Winlaton Pubs

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Winlaton seems to have had a surfeit of public houses and beer houses compared with other villages of comparable size. No doubt owing to the occupations of the villagers the thirsts which had to be quenched were greater than normal. Although we still have a fair number of public houses left in Winlaton there has been a gradual reduction in the past years. At Blaydon Burn stood the “NEW INN“, which, in its day, was the meeting place for the shooting fraternity of the district.

There was a time when there were 11 public houses and 2 clubs from Commercial Square up Front Street, West Lane & Low Town End. When also, this area was not surrounded by housing estates as at present – but by fields, gardens, farmsteads, blacksmiths shops and only a few houses here and there. Some of the premises are still there but have been renovated and brought up to modern standards and a few names have changed. Pubs from Commercial Sq. were: Commercial Hotel, Old House, Highlander Inn, Queen’s Head Hotel, Front Street Social Club, Smiths Arms Hotel, New Inn, Royal Oak Hotel, Crown & Cannon, The Vulcan, Ye Turf Hotel, West End Club and Rose & Crown.

In 1767 there stood another public house in Winlaton named the DUKE WILLIAM, the site of which is unknown, but was probably built after 1746 and named after the victor of Culloden, William, Duke of Cumberland, while a beer house named THE PLOUGH was situated next to the Rose & Crown.


This pubic house named after King Charles II, was further down than the Queens Head at the end of that terrace of houses. Frank Kojay, writing in the 1950s, tells us that the Black Boy was much favoured by the Irish fraternity, refugees from the Irish famine. The Revd. Tebb of the Congregational Church nearby caused this public house to be pulled down around 1910 because it spoilt the surroundings or rather it was situated opposite his church.


The Commercial, which was mentioned in an article about the village in 1885, has undergone changes in its structural appearance in the early 20th century, particularly its frontage and side entrances. It was known as the Corner House and seems to have been used for public functions such as inquests, public meetings, sports and flower shows. Indeed The Commercial was noted for its quoits team.
No longer a public house although the building is still in existence.


The Old House, at the right of the picture, is not in existence although the ground upon which it stood near the present Highlander has a house built there now. These premises were demolished during March/April 1938 after being for a while a dwelling house only. Prior to that it was a public house. Above the door there used to be a large board on which read  “Winlaton Old House, Robert Evans, Licensed to sell Ales, Porter and Tobacco”. Aforementioned Robert Evans who was known locally as ‘Lucky Bobby’ and following on came ‘Lucky Bobby’s’ son Joseph.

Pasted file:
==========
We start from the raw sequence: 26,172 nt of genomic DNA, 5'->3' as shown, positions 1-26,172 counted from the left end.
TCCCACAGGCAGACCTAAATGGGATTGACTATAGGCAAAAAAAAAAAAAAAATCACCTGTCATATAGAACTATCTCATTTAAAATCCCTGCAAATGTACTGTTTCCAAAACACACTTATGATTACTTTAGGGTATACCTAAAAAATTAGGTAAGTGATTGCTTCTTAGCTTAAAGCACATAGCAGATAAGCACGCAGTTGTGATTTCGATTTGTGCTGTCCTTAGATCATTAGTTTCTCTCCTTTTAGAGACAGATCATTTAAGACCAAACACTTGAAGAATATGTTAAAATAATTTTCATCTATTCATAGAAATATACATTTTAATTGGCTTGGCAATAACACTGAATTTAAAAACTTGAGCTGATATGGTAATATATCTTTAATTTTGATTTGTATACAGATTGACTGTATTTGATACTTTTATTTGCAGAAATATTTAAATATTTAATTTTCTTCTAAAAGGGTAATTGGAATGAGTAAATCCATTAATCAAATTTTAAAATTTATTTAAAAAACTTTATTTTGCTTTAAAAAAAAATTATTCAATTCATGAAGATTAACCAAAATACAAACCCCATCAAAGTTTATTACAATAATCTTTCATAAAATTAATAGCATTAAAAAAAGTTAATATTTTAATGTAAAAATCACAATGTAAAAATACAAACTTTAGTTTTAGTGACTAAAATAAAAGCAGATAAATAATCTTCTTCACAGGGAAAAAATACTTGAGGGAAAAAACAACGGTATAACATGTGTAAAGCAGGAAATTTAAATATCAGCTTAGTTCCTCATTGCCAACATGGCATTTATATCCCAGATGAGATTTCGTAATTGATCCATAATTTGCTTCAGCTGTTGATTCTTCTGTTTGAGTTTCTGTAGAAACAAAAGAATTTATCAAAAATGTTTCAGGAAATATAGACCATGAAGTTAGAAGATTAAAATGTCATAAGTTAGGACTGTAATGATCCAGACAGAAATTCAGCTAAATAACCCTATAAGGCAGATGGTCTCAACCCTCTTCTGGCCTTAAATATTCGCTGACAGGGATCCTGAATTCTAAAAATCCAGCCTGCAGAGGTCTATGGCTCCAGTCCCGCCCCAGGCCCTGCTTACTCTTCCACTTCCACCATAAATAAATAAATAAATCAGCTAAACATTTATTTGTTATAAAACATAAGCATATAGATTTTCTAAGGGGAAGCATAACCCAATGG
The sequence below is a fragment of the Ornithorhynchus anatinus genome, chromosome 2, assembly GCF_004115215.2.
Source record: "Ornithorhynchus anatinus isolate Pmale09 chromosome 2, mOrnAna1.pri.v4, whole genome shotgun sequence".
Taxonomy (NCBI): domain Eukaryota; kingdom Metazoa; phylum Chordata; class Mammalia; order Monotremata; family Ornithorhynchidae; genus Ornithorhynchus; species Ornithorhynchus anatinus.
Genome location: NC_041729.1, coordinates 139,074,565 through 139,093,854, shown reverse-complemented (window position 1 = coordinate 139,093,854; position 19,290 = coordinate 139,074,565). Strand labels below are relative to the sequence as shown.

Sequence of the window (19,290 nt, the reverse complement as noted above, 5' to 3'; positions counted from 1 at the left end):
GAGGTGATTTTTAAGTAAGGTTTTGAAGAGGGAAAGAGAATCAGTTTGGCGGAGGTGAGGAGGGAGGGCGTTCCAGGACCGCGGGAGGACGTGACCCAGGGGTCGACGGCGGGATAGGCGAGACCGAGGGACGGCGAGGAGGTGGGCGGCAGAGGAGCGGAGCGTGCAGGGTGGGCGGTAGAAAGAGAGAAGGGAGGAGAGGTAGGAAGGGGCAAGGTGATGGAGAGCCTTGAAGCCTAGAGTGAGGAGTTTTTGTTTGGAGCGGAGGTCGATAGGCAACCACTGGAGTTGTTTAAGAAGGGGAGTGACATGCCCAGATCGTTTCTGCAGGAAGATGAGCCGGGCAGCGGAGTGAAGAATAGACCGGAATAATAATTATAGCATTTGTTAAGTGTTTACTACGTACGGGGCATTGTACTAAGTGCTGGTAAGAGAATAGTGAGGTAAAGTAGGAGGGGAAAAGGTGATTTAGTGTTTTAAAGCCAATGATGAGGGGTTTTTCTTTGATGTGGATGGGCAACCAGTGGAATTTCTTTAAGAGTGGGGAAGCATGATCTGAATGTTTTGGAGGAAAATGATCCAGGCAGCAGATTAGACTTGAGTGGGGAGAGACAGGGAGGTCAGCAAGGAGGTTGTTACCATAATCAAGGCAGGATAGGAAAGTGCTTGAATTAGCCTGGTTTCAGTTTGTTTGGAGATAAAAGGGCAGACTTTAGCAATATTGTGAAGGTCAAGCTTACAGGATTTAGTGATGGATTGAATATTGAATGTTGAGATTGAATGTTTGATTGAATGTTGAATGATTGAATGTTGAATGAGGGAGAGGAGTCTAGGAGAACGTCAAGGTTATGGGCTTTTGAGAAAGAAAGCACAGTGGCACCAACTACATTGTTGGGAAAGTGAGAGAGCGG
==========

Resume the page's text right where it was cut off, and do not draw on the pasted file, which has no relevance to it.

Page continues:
One of the reasons for the growth of drinking establishments during the 18th century was the popularity of gin. It was King William III who, in 1690, dissolved the Distiller’s monopoly, thus allowing anyone to start up their own distillery simply by giving ten days notice to the excise. With the government imposing heavy duties on imported spirits,   domestic distilleries sprang up everywhere. Gin was cheap and, as a result,  it was very popular with the poor. Beer had always formed a staple of people’s diet and although it was alcoholic, beer provided nutrition and, in the 18th century, it was safer to drink than water. Gin, on the other hand, was viewed  with great disdain by social reformers and by the 1820s & 1830s the Government was keen to promote beer drinking instead of spirits, especially gin. Widespread drunkenness through gin consumption was believed to be detrimental to the working class and this had led to the rise of the Temperance Society which campaigned for closure of the ‘gin shops’. The former drink of the working man, beer, was taxed which meant the cost of beer could be prohibitive to the working classes despite the fact that beer was safer to drink than water. Water at this time was untreated and dangerous to drink. The Beerhouse Act of 1830 was introduced by the Duke of Wellington’s Tory government. It abolished the beer tax, extended the opening hours of licensed public houses, taverns and alehouses to 18 hours a day. Previously it was 15 hours. These were subject to the control of the local justices and a license was required. The Act also introduced the Beerhouse and Beershops – premises which could sell only beer. The opening hours could be from 4am to 10pm. For a small fee of 2 guineas payable to the local excise officer, anyone could brew and sell beer. The excise licence would state whether the beer could be consumed on the premises (beerhouse) or as off-sales only (beershop). Supervision of these establishments by local justices was severely curtailed which led to many local complaints by magistrates and local gentry keen to control the working classes in their area.